I am interested to understand why we use First Choice Rule for Hold-out-Hit Rates and the Share of Preference Rule for MAE.

I do a Line Extension with an alternative specific Design.

Thank you for your help!

Regards, Isabelle.

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I am interested to understand why we use First Choice Rule for Hold-out-Hit Rates and the Share of Preference Rule for MAE.

I do a Line Extension with an alternative specific Design.

Thank you for your help!

Regards, Isabelle.

+1 vote

Share of preference can also be done at the individual level for "hit rates" and in that case we call it the "probability of the hit" or the "hit likelihood". Rather than simply count it as a 1/0 (hit or miss) at the individual level, you can take the share of preference (logit share) for the concept that the respondent actually chose.

You can take the regular arithmetic mean of the hit likelihoods across respondents, though some researchers prefer to take the geometric mean across respondents.

I tend to prefer raw hit rates (1/0) for validation because it removes the issue of scale factor having an effect on the predictive validity. What I don't like about the probability of the hit under the logit rule is that if you multiply all the utilities for all respondents by a constant such as 1.1, you can often lift the hit rate. What that means if I am comparing two different utility estimations on hit rate is that their scaling (which can differ just due to some estimation settings) has an effect on the hit rate.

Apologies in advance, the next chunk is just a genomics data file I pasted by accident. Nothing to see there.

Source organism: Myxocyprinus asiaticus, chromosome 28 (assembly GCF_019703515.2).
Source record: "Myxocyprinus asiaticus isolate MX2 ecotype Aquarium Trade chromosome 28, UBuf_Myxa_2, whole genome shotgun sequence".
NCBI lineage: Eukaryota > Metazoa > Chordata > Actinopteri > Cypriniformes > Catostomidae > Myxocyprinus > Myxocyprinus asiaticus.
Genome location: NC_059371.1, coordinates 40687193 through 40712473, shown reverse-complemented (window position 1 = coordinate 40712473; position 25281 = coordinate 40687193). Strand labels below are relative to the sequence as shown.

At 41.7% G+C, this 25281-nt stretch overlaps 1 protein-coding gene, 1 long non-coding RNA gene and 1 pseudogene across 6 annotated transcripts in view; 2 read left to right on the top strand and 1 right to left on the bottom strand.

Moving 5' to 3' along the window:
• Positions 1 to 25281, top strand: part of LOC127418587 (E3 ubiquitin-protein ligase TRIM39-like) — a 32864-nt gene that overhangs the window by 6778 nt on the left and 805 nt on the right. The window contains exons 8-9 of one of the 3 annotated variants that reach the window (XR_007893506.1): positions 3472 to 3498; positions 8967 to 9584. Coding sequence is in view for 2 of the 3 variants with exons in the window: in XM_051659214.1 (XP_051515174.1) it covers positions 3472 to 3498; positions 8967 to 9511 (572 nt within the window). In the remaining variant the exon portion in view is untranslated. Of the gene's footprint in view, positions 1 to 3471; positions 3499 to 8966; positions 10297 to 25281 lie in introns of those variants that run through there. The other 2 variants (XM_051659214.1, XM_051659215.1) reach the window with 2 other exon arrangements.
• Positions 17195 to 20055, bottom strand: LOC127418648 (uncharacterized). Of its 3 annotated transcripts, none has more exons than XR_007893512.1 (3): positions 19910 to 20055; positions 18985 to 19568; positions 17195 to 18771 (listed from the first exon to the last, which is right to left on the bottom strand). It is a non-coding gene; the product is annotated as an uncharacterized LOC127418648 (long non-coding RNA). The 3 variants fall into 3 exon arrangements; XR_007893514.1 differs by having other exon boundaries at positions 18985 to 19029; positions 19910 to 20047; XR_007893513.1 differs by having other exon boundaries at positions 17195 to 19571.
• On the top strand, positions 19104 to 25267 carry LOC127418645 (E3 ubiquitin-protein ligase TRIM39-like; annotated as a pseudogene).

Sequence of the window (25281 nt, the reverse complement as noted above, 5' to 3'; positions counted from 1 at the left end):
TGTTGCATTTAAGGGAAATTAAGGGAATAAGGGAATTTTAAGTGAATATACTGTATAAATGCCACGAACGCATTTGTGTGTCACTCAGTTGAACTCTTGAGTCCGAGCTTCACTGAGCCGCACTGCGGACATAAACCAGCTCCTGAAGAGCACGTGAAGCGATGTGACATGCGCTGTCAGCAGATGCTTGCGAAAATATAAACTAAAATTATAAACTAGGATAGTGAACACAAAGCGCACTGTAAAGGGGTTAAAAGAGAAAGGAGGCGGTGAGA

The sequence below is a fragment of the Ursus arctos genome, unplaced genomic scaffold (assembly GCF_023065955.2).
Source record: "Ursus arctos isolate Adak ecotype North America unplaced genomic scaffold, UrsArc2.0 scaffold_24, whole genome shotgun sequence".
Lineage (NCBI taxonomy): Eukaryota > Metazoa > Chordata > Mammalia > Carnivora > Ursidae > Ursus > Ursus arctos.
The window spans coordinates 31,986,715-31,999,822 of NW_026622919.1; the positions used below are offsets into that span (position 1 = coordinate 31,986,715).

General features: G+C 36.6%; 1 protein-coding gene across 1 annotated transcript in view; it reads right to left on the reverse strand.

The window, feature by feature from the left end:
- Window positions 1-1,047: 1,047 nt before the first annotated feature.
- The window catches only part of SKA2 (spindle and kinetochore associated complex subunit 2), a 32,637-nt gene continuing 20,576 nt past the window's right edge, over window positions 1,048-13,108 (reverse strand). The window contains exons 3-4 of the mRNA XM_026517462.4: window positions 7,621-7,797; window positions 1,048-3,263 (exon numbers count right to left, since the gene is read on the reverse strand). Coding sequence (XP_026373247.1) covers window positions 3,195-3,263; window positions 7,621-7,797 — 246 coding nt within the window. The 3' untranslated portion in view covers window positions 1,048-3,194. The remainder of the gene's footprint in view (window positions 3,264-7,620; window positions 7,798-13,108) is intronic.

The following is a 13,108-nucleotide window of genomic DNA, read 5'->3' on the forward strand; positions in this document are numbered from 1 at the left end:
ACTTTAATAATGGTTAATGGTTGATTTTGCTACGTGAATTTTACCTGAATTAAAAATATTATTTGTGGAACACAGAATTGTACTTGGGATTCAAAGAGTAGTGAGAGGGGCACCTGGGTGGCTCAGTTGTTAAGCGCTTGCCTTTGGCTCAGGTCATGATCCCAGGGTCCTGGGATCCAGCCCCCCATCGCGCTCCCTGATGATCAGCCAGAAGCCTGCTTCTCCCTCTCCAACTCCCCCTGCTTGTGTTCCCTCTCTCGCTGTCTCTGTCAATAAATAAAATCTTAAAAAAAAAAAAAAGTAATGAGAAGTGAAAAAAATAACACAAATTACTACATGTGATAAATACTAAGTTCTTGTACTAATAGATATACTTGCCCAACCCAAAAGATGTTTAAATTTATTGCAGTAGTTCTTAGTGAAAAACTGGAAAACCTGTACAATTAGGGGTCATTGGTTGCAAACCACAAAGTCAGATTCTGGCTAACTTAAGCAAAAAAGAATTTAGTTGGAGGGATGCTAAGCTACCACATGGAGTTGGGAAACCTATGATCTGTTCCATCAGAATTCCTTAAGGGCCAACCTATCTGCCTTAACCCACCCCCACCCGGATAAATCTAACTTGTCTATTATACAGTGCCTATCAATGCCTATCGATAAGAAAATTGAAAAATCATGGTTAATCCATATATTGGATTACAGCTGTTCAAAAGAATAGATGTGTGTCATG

That said, the probability of the hit is more precise than the raw (1/0) hit and could be especially useful with moderate to small sample sizes.

You can take the regular arithmetic mean of the hit likelihoods across respondents, though some researchers prefer to take the geometric mean across respondents.

I tend to prefer raw hit rates (1/0) for validation because it removes the issue of scale factor having an effect on the predictive validity. What I don't like about the probability of the hit under the logit rule is that if you multiply all the utilities for all respondents by a constant such as 1.1, you can often lift the hit rate. What that means if I am comparing two different utility estimations on hit rate is that their scaling (which can differ just due to some estimation settings) has an effect on the hit rate.

That said, the probability of the hit is more precise than the raw (1/0) hit and could be especially useful with moderate to small sample sizes.

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